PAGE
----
Now, in Star Wars: The Role-Playing Game for D6, the ability for all people to touch the Force is governed by the Force Point mechanic.  The difference between normal people and Force-Sensitives is that normal Characters may have a maximum of 5 Force Points, while Force-Sensitives may have any number of Force Points. The function of Force Points for sensitives and non-sensitives is the same:  Spend a Force Point, and you can double the die pool on your next roll.
The weird thing?  I bought this at Disney World!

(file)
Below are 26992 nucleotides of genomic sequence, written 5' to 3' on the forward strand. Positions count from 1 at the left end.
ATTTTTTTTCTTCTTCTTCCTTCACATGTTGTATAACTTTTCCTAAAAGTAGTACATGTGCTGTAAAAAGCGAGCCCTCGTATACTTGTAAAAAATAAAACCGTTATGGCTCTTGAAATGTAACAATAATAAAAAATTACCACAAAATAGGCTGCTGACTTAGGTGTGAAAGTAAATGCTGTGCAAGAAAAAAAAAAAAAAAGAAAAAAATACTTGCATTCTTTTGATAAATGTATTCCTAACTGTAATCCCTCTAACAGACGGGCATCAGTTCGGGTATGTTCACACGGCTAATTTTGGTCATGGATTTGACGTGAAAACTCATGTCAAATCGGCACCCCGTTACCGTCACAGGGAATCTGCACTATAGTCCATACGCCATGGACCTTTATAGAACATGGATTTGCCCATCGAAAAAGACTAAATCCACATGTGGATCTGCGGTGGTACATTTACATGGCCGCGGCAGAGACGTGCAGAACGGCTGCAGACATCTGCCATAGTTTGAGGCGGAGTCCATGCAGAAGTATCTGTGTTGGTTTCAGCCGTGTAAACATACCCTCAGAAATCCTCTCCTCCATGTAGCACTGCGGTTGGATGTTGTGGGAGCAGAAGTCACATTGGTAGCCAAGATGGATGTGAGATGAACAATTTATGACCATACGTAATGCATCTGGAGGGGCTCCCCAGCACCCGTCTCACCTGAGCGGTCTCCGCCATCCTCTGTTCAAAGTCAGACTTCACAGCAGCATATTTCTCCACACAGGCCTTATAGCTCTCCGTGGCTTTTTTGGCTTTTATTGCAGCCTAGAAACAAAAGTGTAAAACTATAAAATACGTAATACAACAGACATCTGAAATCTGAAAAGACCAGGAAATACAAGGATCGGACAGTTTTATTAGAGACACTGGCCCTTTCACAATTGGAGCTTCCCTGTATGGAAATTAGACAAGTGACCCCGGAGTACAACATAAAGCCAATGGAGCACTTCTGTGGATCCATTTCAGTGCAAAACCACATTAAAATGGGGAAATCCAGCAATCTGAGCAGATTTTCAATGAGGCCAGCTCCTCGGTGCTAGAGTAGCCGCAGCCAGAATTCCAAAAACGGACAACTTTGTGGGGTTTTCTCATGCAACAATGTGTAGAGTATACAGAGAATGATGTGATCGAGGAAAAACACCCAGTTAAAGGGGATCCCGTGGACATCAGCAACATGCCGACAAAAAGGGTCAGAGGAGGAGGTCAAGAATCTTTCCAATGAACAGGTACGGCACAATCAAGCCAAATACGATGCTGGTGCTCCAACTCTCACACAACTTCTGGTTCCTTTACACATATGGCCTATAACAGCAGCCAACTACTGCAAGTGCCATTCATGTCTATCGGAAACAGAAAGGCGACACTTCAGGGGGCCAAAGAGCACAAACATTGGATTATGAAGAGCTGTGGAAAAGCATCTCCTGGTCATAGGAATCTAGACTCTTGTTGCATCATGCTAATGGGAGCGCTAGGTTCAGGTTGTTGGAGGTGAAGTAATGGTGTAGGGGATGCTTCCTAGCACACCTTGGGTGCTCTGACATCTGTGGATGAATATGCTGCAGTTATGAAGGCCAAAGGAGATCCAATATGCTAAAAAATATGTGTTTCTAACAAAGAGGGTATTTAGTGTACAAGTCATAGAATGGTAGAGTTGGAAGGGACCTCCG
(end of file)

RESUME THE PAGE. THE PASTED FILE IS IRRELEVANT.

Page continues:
That 's fine as far as it goes - the problem is that it goes so much further.  I'm taking of course about the Force Powers in the Star Wars RPG.  Like virtually all "magic" systems in RPGs The Force Powers rules in Star Wars are more or less broken. Fist of all, it's a classic example of "linear warrior, quadratic wizard".  In the early adventures of a campaign, the Jedi character is under-powered, having had to put dice into their Force Skills.  This usually leads to not having enough dice in regular skills to compete with normal characters, and not having enough dice in their Force Skills to use their Force Powers reliably.  There will be a couple of sessions in the middle of the campaign where the normal characters and the Force-Sensitives are about even in skill and power - and those are the games you talk about for the rest of your life.  After that, however, the Force users become more and more powerful, with more dice in Control, Sense, and Alter, and access to more and more powers.  And lightsabers.  Eventually, between, telekinesis, lightsaber combat, and effect mind, the Force user can do everything, and usually better than the rest of the party.  No fun.